posted by bugmuncher at 10:47 AM on June 10, 2005


"...how do we avoid a scenario wherein the largest private donor influences programming?"
What, you don't that's happening now?
posted by cows of industry at 10:49 AM on June 10, 2005


Can anyone here please make a case for federal funding of CPB as a compelling government interest?

And with this crowd, it's probably not necessary to clarify, but pointing out that other funded projects are also not a compelling government interest does not make the case.
posted by rush at 10:55 AM on June 10, 2005


Well, sure. CPB produces and airs educational television, making children smarter. All you need to do is posit that an educated populace is a public good, and you've got a compelling government interest.

I think it's bullshit, myself, but it's not a crazy argument.
posted by Kwantsar at 11:10 AM on June 10, 2005


Maybe the CPB should have made better deals with Children's Television Workshop. I wonder who gets the royalties every time an Elmo doll is sold...?

yeah. we should investigate this in depth.
$8.8 billion bilked in Iraq, and penny royalties from plush sweatshop crafts will really teach us some lessons in fiscal responsibility.
posted by Busithoth at 11:14 AM on June 10, 2005


Eliminating all public funding would allow public broadcasting a free hand in programming, which in turn would increase audiences and hence funding, from individual contributors as well as corporate sponsors and foundations.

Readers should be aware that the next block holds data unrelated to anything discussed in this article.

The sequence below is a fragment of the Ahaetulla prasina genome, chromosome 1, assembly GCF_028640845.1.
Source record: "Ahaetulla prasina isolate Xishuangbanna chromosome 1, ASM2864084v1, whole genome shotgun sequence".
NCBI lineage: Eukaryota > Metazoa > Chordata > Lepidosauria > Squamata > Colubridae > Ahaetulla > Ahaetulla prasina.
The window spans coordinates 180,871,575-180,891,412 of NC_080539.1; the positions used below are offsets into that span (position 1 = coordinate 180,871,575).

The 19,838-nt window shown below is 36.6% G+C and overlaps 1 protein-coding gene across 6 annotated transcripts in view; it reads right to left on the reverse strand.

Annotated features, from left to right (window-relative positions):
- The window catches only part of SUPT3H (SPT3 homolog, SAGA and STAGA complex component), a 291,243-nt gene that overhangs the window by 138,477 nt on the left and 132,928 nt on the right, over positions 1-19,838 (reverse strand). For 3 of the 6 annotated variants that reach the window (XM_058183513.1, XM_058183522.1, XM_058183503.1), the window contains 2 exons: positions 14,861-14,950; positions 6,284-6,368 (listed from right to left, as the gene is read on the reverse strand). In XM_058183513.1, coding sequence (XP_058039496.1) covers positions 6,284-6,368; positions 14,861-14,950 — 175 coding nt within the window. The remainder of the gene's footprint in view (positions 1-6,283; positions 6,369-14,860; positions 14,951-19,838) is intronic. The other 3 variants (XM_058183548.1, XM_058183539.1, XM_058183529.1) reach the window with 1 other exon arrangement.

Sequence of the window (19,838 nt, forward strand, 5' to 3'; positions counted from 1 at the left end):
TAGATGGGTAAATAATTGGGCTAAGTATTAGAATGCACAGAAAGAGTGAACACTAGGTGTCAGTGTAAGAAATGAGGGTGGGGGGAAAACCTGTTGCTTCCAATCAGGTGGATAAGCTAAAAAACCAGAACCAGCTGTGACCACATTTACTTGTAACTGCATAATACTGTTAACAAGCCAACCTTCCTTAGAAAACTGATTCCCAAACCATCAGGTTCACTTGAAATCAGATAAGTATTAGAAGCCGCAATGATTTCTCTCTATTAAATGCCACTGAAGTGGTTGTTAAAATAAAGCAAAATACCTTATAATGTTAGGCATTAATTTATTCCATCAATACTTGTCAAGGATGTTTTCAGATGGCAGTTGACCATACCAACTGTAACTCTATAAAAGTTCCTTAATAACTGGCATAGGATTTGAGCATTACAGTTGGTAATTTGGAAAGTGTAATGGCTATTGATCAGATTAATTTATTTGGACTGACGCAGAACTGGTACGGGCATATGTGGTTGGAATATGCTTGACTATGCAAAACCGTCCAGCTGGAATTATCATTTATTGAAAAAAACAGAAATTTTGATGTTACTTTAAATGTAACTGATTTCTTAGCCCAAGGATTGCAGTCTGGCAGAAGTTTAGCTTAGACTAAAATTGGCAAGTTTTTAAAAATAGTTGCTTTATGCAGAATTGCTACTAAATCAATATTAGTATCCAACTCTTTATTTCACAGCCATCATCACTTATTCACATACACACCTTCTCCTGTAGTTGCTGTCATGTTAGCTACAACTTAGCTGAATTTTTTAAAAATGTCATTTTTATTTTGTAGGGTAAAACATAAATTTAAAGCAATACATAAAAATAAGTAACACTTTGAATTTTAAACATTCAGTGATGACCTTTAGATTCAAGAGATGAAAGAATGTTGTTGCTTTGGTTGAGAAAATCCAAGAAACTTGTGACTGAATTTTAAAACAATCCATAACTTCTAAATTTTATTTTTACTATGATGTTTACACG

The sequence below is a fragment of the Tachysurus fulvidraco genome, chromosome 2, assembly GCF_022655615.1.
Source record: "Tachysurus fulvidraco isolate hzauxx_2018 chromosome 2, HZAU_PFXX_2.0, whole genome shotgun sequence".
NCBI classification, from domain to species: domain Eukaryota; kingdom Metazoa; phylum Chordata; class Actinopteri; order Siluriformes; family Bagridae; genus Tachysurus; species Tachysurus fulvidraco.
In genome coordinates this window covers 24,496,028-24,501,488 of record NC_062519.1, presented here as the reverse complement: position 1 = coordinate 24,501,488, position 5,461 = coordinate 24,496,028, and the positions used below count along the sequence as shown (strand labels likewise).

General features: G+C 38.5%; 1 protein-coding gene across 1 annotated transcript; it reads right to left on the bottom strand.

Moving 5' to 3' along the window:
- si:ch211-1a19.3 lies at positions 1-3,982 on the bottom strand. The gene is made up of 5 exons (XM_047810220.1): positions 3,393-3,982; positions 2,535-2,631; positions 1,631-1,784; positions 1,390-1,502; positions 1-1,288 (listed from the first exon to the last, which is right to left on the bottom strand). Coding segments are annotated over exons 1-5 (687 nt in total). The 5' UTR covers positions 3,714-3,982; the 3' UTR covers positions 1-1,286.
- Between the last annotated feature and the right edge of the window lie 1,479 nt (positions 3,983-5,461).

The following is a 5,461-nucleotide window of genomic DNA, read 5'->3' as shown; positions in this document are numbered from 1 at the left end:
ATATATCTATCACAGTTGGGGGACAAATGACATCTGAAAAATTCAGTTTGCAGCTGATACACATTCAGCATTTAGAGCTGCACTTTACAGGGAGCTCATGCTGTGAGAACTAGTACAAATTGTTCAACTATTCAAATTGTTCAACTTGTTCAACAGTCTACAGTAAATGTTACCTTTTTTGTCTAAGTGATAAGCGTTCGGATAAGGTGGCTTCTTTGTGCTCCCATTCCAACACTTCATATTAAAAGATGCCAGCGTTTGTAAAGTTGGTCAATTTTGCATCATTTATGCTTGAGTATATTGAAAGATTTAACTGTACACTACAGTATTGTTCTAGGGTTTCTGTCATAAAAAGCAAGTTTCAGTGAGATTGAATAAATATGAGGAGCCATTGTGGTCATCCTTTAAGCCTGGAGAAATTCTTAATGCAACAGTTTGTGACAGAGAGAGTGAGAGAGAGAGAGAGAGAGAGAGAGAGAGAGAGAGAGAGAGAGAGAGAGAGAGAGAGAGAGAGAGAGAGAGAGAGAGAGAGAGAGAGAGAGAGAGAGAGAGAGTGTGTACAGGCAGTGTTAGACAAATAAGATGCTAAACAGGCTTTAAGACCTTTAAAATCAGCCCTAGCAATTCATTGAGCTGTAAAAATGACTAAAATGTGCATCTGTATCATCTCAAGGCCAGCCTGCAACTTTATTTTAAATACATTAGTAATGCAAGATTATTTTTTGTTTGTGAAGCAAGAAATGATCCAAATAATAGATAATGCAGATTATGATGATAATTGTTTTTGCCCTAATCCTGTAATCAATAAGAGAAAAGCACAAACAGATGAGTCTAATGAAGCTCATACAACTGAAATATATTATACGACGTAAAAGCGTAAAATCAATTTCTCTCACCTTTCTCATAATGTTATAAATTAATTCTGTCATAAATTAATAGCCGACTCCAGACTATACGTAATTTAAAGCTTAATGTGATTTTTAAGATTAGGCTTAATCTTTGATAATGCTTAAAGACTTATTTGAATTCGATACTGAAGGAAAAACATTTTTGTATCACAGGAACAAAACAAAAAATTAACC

ARRTGGOGOGOGHH! We are the public -- taxpayers and voters. We have a critical need for accurate information about the world around us. As taxpayers and voters, we cannot make reasonable decisions without this information. Public broadcasting allows the public one meager chance at getting information that is not filtered through dominating corporate funding or political spin.

Only when a government is recklessly abusing power is the government and government money any sort of risk to public broadcasting. But CORPORATE funding for public broadcasting is by definition a risk to public broadcasting...

The government reports to the people, public broadcasting reports to the government. It's our information and our broadcasting. Corporate funded broadcasting reports to corporations and is this accountable to those corporations. Corporations exist to make money for their shareholders. Thinking that these two sources are funding are equal -- or even that corporate funding is better -- is simply ludicrous. *explodes*
posted by VulcanMike at 11:17 AM on June 10, 2005


Many US teachers now derisively characterize the initiative as "No Child Left."

I actually heard an employee of the Department of Education refer to it as No Child Left Alive one time. They meant it.

why do they hate Sesame Street? Why?

Don't worry, Bush will never cancel Sesame Street. They just got to the letter j and he's dying to find out what happens next!
posted by Pollomacho at 11:19 AM on June 10, 2005


bonaldi writes "The BBC is also government funded, and I don't see anyone saying that taking away its funding would make its programmes better"

Isn't the Beeb funded from the TV tax?

substrate writes "Is there any way to donate without nightly calls from other charities that smell blood in the wate"

Cash in an envelope?
posted by Mitheral at 11:20 AM on June 10, 2005


CPB produces and airs educational television, making children smarter.